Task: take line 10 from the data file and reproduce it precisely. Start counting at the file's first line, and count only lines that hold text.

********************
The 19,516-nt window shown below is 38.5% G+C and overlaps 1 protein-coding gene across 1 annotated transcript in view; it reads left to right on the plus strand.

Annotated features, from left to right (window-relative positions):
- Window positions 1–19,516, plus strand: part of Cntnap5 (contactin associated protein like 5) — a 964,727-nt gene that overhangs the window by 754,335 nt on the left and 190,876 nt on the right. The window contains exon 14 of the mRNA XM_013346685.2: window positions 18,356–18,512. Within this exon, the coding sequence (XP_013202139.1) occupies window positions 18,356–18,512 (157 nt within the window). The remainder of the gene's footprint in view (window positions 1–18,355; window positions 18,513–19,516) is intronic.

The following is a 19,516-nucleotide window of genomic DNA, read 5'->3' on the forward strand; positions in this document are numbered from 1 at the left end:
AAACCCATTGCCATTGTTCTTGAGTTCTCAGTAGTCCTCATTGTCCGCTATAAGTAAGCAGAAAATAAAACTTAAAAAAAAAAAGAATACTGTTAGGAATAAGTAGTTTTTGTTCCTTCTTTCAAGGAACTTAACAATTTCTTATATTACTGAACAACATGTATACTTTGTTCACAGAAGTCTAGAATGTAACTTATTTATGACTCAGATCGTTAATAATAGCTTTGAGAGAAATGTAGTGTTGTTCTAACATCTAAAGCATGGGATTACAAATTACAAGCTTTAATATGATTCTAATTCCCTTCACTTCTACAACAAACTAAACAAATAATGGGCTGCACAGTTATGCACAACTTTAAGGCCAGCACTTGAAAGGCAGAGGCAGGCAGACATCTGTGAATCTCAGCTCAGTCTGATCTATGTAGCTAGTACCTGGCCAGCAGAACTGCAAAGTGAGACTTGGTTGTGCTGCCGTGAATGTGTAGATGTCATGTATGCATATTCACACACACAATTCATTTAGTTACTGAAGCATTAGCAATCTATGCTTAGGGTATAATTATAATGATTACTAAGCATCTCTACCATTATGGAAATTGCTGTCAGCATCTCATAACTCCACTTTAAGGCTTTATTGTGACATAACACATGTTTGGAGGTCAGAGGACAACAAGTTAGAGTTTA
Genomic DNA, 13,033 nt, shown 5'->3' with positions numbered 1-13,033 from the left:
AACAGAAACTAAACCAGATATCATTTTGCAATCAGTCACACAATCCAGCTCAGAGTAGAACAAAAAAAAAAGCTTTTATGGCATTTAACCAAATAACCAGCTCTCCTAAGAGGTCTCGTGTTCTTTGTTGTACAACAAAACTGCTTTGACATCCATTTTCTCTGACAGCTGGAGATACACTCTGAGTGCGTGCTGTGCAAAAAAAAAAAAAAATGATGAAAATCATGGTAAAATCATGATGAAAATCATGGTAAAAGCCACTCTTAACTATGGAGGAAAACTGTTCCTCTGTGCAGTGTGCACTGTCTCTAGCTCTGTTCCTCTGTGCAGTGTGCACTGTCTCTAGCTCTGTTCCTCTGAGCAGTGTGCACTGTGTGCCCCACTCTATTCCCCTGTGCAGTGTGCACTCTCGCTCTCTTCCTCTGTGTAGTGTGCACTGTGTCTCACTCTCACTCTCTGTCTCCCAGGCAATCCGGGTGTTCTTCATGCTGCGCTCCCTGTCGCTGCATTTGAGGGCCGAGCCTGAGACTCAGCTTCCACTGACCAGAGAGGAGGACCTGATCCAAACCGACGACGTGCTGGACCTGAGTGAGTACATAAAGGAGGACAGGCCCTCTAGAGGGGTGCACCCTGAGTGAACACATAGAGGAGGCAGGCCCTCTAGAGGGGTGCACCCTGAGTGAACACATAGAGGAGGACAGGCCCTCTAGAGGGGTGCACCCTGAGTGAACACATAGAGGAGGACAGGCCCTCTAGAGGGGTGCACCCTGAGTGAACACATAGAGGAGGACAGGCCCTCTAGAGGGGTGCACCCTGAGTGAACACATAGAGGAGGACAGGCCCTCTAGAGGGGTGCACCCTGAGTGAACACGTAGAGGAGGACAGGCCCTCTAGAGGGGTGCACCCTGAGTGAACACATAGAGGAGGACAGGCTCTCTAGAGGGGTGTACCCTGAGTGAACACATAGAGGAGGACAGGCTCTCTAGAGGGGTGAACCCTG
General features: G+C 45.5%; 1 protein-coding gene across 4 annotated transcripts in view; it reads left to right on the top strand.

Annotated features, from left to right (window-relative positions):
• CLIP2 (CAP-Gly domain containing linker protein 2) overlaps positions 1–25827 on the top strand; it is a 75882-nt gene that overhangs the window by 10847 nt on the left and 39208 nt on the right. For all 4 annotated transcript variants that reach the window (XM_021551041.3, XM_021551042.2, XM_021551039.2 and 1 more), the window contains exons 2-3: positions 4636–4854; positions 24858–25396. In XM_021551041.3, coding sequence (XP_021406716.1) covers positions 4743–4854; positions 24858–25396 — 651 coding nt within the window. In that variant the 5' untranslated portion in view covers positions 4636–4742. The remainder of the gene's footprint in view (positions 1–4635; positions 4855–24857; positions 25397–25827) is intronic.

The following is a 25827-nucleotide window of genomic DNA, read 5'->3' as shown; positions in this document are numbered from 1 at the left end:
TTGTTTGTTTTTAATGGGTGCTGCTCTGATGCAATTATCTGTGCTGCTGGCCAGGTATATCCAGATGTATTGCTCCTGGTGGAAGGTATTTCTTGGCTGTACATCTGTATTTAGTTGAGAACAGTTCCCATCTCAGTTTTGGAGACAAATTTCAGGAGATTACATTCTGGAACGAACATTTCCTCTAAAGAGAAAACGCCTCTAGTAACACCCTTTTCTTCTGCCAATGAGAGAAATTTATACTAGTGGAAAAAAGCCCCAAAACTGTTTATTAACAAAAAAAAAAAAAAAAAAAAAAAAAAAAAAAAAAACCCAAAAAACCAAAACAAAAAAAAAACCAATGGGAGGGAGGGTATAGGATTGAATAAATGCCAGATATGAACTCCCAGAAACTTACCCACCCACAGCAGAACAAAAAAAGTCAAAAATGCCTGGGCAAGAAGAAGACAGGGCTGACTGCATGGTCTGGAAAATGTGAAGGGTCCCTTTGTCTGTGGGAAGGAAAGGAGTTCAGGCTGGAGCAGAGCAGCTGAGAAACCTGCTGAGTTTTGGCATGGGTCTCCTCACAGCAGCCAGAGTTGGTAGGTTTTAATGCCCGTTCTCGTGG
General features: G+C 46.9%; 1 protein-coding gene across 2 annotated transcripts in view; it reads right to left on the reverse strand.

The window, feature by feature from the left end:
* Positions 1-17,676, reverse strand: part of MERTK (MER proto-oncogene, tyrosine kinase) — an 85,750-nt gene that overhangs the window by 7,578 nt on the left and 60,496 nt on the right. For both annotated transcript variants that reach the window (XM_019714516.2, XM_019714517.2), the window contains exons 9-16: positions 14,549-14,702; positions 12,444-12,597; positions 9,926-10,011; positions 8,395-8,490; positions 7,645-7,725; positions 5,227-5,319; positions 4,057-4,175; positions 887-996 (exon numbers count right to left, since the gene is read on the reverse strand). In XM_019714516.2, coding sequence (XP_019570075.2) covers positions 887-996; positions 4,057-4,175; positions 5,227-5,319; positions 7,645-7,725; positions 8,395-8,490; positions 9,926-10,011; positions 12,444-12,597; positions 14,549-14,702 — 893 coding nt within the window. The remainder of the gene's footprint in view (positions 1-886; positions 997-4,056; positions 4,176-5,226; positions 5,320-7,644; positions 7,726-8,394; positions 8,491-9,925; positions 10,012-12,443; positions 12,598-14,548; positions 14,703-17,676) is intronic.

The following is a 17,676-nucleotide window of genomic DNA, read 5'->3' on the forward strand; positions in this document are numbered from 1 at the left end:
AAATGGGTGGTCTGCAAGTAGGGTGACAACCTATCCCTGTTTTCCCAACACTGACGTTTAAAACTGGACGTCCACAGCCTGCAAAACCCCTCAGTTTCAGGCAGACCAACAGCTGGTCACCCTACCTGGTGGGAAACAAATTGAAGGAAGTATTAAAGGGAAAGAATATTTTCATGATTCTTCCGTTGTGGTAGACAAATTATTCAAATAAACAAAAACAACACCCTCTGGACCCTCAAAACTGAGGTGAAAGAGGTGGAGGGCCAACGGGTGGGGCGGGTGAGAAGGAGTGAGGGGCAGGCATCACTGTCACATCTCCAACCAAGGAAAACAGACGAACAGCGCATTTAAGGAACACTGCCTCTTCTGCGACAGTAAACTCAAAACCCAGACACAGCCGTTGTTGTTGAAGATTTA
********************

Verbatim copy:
• CLIP2 (CAP-Gly domain containing linker protein 2) overlaps positions 1–25827 on the top strand; it is a 75882-nt gene that overhangs the window by 10847 nt on the left and 39208 nt on the right. For all 4 annotated transcript variants that reach the window (XM_021551041.3, XM_021551042.2, XM_021551039.2 and 1 more), the window contains exons 2-3: positions 4636–4854; positions 24858–25396. In XM_021551041.3, coding sequence (XP_021406716.1) covers positions 4743–4854; positions 24858–25396 — 651 coding nt within the window. In that variant the 5' untranslated portion in view covers positions 4636–4742. The remainder of the gene's footprint in view (positions 1–4635; positions 4855–24857; positions 25397–25827) is intronic.